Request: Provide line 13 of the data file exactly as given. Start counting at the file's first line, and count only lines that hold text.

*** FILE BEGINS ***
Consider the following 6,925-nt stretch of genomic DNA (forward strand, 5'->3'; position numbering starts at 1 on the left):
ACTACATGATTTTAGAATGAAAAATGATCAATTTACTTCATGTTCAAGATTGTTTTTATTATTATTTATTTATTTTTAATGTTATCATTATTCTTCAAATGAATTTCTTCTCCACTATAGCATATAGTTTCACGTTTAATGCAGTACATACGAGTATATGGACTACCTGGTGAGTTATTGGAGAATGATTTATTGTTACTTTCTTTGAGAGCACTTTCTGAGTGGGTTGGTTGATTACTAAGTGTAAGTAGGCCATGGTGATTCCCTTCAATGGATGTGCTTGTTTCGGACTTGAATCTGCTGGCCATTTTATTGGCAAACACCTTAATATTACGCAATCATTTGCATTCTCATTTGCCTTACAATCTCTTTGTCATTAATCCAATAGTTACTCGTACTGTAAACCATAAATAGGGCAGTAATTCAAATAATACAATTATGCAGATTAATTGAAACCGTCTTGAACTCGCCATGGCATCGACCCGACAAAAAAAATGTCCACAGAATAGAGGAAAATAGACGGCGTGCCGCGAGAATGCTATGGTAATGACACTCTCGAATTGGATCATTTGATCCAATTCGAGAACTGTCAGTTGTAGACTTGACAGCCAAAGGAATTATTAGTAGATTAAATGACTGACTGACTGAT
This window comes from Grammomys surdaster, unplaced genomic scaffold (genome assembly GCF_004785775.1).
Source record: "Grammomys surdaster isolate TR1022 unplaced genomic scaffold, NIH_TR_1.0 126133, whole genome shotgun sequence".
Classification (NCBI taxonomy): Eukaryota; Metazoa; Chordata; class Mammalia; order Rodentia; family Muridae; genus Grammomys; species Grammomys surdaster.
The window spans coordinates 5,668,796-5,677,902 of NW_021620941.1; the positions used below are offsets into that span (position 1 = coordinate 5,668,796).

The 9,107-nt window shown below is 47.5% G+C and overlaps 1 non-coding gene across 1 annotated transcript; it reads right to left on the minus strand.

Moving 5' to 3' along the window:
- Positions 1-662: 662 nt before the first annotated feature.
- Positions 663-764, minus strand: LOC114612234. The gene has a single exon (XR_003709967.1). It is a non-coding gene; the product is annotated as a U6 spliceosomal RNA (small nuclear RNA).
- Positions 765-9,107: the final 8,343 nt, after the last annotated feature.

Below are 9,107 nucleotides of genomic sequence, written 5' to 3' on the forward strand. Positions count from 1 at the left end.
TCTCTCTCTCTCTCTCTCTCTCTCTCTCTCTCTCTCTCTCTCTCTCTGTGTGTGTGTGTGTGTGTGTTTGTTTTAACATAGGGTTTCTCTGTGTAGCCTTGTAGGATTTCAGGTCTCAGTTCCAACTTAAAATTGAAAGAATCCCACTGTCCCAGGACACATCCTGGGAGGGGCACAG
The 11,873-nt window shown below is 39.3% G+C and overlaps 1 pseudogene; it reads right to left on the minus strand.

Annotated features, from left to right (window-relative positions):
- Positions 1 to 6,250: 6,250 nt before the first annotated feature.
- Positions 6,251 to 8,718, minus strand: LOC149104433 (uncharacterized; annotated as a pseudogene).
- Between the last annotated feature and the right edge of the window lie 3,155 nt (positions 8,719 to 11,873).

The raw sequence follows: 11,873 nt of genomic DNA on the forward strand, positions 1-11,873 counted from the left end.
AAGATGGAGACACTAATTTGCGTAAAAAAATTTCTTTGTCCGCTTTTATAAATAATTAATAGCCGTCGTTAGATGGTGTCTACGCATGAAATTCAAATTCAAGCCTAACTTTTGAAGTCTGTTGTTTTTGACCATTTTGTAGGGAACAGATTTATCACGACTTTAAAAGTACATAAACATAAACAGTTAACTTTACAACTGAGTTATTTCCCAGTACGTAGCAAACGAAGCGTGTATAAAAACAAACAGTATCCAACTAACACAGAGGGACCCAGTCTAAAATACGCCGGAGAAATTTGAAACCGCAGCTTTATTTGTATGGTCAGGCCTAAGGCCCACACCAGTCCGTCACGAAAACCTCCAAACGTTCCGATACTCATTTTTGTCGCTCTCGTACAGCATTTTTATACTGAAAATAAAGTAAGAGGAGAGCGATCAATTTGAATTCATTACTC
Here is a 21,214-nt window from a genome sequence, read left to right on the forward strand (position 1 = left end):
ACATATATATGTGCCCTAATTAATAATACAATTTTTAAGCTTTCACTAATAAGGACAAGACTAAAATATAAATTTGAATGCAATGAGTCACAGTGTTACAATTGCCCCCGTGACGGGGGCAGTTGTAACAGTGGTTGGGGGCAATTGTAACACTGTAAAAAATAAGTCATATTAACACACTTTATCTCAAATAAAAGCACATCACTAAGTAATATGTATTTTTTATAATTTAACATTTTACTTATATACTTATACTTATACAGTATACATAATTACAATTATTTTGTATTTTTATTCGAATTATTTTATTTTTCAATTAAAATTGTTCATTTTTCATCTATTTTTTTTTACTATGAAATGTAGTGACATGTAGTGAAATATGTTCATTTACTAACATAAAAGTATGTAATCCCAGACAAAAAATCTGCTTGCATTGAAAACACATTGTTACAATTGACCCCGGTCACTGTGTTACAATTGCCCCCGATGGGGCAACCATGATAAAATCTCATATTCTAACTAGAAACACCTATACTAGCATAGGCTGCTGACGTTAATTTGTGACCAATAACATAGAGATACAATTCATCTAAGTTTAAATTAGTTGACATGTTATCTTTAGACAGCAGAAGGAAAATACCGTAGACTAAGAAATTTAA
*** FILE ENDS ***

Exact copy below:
TCTCTCTCTCTCTCTCTCTCTCTCTCTCTCTCTCTCTCTCTCTCTCTGTGTGTGTGTGTGTGTGTGTTTGTTTTAACATAGGGTTTCTCTGTGTAGCCTTGTAGGATTTCAGGTCTCAGTTCCAACTTAAAATTGAAAGAATCCCACTGTCCCAGGACACATCCTGGGAGGGGCACAG